But I didn’t. I gave her the silent treatment. I watched as she tried to reach me, but said nothing. I left her in the dark, to worry, and wonder about what wrong she had done. My voice was stuck somewhere between anger and fear. Hopelessness and  wishful thinking. Regret and pain. So I swallowed my voice until all that was left between us was cold and more regret.

That afternoon at the MRI, as I cried my heart out, I contemplated calling her (she would have dropped everything to come for me), but shame took over my body, so I stepped out of my clothes, wrapped myself in the hospital gown, and let me body slide into the MRI machine.

Two weeks after the MRI revealed that two of the discs of my lower back were compressed, compressed a nerve, and it might be permanent damage, one of my employers sent a message declaring everyone redundant; the company’s operations had been closed.

Heart & Soul - You Do Not Look Like Your Problems -  Solitude Broke My Heart

 When it Rains, it Pours

Two weeks after my diagnosis and losing my first job, I had depleted my health insurance (issued by my second job). My emergency fund was well close towards end. Everything was spiralling out of control so fast, I didn’t know how to mourn these parts of mine that I was losing.

There is no single day in September, October, November, and December 2022 that I did not cry. I can count the number of nights I slept for more than four hours. I lost so much weight my clothes started falling off. I could taste the sadness in my mouth. I could feel the weight of the emptiness in my eyes. I was drowning, fast, and trying, failing, at clutching at straws.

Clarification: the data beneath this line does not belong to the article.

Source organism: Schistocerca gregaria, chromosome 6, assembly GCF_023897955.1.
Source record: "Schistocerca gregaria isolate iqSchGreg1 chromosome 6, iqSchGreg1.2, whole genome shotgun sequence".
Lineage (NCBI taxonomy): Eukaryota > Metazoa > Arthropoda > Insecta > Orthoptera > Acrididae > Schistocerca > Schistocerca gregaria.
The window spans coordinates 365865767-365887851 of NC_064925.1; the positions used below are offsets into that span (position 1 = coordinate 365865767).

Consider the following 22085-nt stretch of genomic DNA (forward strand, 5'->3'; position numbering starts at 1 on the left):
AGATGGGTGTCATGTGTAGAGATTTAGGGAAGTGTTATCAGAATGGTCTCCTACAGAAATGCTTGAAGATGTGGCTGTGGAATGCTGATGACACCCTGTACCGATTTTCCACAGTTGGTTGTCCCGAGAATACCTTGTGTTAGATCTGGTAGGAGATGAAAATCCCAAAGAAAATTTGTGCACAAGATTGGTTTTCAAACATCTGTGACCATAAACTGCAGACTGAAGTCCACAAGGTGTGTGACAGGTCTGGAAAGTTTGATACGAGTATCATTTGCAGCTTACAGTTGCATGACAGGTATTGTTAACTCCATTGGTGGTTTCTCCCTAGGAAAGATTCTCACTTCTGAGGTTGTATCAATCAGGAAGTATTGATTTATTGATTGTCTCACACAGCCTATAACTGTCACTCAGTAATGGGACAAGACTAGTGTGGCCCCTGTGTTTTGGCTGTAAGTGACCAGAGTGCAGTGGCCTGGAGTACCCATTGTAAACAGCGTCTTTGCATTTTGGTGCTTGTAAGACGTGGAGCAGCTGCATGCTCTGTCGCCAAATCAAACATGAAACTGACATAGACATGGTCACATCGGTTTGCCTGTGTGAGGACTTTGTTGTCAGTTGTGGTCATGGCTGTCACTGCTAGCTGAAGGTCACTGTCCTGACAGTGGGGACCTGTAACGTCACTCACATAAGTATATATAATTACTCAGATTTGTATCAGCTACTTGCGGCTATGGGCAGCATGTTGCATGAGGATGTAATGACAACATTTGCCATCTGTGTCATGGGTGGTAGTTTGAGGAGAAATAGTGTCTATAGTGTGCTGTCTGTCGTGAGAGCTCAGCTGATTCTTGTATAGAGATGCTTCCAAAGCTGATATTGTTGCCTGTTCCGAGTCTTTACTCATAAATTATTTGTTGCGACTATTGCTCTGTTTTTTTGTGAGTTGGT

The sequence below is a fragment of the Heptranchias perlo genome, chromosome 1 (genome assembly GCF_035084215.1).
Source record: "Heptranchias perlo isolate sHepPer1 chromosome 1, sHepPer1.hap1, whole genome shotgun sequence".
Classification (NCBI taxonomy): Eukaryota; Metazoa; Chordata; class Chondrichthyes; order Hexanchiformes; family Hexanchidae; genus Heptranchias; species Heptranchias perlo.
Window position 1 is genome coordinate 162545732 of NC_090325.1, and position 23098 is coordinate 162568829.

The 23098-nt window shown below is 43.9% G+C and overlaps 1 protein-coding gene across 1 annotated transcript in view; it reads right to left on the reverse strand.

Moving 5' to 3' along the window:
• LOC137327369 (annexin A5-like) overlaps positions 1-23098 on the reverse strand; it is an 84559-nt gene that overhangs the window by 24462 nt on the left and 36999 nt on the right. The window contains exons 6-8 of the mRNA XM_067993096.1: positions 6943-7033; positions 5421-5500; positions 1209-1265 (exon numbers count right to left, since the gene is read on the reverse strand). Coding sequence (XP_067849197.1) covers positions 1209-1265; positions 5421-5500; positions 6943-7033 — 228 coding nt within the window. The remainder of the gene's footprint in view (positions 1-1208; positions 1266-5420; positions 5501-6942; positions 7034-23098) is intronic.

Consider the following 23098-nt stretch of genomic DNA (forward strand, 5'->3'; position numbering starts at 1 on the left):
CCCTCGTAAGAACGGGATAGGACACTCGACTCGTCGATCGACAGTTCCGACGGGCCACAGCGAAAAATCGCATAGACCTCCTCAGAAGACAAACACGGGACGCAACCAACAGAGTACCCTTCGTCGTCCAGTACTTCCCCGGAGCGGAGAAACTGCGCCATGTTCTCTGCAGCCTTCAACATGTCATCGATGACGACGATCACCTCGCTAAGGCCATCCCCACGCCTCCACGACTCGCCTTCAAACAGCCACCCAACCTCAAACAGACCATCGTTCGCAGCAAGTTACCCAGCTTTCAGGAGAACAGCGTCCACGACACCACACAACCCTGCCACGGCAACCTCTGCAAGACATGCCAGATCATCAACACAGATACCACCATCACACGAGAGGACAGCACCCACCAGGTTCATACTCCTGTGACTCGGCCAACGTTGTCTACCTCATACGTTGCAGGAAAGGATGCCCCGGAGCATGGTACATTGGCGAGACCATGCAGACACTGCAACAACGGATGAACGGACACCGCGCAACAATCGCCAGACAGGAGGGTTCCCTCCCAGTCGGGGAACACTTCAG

I hated dawn, because it meant I needed to put on a straight face, pretend everything was okay, and wing it like I am used to. I was so bubbly on the outside, seeking, finding, laughing, while breaking on the inside. My house felt too big for me, haunted even, so I resorted to sleeping on one of my new friends’ couches during the day, not telling them what exactly was going on.

Sometimes when I tell this story, I hate going to the details, because I hate to re-traumatize myself, so I simply put it as, “It was a blur; I don’t remember much of it. I almost died. And when they ask a million whys, I shrug it off with a lazy, “But I didn’t die; I am here now.”

I was a still a slave to anxiety. I was still bowing in front of the restlessness god. I was still living on the edge of life, wishing I could disappear forever. I started, unknowingly, looking for comfort in other people’s arms. I was in and out of people’s homes, spending hours, days, without getting back to myself. I’d ldrop all my worries, my truths, whenever anyone called and asked to hang out. I felt alive with people, living outside myself.